Jon Stewart and the Food Babe: Toxins in your tea.
Science Based Medicine has called the Food Babe the “Jenny McCarthy of Food“.
Mark Crislip debunks the Food Babe scam.
Steven Novella takes on microwaves and nutrition from the Food Babe.
IanChadwick: Food Babe and other nonsense.
Food Friday: Investigating ‘Food Babe’ over at eekology.
What’s In YOUR Beer? Or, The Dangers of Dumbassery by Maureen Ogle.
The Curious Wavefuntion: The Problem with Food Babe. Food Babe – Stop Using Logical Fallacies.
10 Things I Wish Food Babe Knew.
Food Babe, my pumpkin latte tastes like shit.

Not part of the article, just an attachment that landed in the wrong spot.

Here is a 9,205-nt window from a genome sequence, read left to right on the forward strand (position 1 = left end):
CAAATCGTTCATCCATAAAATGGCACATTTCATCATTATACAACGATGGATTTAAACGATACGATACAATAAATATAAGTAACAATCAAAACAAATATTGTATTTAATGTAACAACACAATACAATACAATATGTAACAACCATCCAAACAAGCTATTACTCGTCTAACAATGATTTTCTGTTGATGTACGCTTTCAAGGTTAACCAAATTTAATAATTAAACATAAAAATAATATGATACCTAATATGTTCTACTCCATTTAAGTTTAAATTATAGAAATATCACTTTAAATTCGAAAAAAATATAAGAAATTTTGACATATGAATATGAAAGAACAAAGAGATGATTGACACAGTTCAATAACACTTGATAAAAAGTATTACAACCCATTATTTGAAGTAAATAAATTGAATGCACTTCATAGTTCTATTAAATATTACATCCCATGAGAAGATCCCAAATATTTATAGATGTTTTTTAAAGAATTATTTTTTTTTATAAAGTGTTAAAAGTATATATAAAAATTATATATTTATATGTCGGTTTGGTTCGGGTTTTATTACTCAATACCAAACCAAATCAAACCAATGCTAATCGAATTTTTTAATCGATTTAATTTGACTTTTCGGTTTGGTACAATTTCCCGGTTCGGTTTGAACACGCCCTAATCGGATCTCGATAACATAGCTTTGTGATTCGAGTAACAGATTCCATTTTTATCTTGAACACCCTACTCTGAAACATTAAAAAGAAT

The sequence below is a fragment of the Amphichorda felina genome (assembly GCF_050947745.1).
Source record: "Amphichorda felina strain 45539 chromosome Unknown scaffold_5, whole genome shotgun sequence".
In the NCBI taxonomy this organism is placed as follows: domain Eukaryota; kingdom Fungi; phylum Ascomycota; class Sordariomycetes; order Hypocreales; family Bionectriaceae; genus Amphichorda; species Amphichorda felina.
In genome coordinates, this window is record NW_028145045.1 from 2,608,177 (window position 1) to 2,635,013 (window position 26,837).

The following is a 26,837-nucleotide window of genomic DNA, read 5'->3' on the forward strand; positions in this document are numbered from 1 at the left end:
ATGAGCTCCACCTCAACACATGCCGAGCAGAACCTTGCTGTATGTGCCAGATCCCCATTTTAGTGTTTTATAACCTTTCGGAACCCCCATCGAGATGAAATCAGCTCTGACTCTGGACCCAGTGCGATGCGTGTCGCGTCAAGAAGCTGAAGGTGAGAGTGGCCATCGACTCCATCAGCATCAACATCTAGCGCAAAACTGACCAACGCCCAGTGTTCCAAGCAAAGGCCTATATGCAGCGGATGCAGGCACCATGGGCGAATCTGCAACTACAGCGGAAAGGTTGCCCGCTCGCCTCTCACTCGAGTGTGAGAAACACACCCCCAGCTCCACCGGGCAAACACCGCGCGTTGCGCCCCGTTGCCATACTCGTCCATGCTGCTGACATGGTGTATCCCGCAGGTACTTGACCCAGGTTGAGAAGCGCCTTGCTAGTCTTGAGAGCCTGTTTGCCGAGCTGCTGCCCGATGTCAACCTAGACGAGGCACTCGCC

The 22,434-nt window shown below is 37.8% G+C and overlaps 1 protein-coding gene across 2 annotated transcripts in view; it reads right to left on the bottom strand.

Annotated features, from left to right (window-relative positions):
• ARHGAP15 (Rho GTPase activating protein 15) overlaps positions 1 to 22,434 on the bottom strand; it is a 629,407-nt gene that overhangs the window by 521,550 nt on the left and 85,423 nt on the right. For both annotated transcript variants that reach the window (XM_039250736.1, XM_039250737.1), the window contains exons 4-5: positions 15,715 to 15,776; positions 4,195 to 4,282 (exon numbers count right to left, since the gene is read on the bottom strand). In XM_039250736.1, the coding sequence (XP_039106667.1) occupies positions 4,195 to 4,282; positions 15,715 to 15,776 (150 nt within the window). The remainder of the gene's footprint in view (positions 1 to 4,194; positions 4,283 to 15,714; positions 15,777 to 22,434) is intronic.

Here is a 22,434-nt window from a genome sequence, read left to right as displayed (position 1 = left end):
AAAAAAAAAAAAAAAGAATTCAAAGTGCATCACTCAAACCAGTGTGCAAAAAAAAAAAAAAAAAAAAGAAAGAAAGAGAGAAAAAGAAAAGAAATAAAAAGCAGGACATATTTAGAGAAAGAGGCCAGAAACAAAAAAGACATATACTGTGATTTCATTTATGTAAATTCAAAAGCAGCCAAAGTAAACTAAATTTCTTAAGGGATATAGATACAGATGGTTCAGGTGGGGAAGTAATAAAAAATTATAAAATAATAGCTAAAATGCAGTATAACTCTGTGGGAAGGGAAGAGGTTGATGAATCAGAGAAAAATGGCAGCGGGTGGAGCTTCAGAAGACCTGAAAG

Is the Food Babe a Fraud?
Five minutes of the Food Babe: Why does she matter?

Some interesting things to note about the Food Babe:

P.S: I know that Ethanol Alcohol is a bit redundant but for the sake of my not-so-scientific readers – Ethanol is Alcohol.

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4 Responses to The Brand of the Food Babe: The potential for harm

  1. Blunt Belief says:

    Thank you. Thank you. Thank you.

  2. Pingback: » Food Babe: A different kind of smart

  3. Pingback: Saturday five, 4/10/15.

  4. Pingback: » Science Babe vs Food Babe: Facts vs Failing Grade School Science